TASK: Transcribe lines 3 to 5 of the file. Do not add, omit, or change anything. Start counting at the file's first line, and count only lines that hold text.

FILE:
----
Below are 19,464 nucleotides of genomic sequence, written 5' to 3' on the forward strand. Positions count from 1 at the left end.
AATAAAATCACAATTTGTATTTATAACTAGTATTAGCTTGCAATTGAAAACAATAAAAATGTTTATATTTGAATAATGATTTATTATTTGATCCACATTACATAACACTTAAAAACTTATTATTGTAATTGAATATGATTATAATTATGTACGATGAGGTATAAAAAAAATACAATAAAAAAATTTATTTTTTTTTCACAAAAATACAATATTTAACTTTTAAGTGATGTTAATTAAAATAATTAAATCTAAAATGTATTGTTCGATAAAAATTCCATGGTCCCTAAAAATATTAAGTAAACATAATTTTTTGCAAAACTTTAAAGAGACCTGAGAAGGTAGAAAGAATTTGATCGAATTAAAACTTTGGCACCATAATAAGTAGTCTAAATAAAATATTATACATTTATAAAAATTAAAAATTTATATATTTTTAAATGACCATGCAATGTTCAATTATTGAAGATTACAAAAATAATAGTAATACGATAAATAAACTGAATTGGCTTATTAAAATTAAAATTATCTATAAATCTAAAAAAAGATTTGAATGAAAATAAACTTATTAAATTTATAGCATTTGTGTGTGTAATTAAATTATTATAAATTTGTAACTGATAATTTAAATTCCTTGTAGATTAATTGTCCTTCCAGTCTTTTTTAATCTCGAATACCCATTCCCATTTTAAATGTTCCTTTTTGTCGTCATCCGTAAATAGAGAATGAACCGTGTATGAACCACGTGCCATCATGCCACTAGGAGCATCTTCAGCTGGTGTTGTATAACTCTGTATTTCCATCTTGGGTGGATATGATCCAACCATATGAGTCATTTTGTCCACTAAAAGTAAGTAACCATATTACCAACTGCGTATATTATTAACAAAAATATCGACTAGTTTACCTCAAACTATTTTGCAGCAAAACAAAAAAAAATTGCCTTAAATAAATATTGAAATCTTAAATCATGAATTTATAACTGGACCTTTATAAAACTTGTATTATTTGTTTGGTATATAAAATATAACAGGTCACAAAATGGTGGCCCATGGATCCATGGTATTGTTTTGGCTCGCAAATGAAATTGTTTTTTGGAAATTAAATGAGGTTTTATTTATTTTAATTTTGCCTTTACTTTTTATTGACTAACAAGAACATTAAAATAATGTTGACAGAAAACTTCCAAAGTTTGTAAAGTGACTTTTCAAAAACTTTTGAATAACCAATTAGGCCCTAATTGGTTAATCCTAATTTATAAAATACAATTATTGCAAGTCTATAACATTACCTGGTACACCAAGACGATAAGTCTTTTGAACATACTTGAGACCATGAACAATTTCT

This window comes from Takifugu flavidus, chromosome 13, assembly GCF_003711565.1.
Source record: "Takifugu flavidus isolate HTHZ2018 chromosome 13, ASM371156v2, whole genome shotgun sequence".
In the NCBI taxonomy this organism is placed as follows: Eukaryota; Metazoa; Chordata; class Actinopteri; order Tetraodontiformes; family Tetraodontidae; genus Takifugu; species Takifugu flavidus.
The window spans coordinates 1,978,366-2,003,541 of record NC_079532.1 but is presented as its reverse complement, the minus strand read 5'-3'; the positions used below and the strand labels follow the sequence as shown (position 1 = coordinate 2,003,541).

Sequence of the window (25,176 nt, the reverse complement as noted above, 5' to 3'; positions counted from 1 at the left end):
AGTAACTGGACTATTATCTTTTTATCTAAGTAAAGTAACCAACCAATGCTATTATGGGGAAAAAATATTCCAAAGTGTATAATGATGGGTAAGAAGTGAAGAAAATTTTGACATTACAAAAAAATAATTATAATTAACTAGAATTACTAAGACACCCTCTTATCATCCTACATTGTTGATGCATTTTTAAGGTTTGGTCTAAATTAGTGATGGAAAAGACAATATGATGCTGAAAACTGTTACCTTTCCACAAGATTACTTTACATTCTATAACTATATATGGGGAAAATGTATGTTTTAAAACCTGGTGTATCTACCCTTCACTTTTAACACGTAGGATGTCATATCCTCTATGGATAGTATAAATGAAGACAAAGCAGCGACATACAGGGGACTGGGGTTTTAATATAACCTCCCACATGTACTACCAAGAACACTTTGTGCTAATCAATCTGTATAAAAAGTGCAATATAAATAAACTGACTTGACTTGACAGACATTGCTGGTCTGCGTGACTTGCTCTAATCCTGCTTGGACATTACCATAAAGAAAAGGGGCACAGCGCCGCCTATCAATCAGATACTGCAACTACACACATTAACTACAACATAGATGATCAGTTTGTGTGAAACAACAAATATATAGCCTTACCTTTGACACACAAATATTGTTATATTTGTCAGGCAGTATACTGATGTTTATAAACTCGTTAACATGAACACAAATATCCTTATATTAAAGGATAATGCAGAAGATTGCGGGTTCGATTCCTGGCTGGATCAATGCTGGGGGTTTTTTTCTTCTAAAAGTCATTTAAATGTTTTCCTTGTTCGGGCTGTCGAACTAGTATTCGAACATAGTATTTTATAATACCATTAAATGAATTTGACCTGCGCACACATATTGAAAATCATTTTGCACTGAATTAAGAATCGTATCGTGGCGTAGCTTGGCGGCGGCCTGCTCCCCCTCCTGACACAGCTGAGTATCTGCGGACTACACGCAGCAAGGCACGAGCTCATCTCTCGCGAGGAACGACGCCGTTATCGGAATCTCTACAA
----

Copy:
This window comes from Takifugu flavidus, chromosome 13, assembly GCF_003711565.1.
Source record: "Takifugu flavidus isolate HTHZ2018 chromosome 13, ASM371156v2, whole genome shotgun sequence".
In the NCBI taxonomy this organism is placed as follows: Eukaryota; Metazoa; Chordata; class Actinopteri; order Tetraodontiformes; family Tetraodontidae; genus Takifugu; species Takifugu flavidus.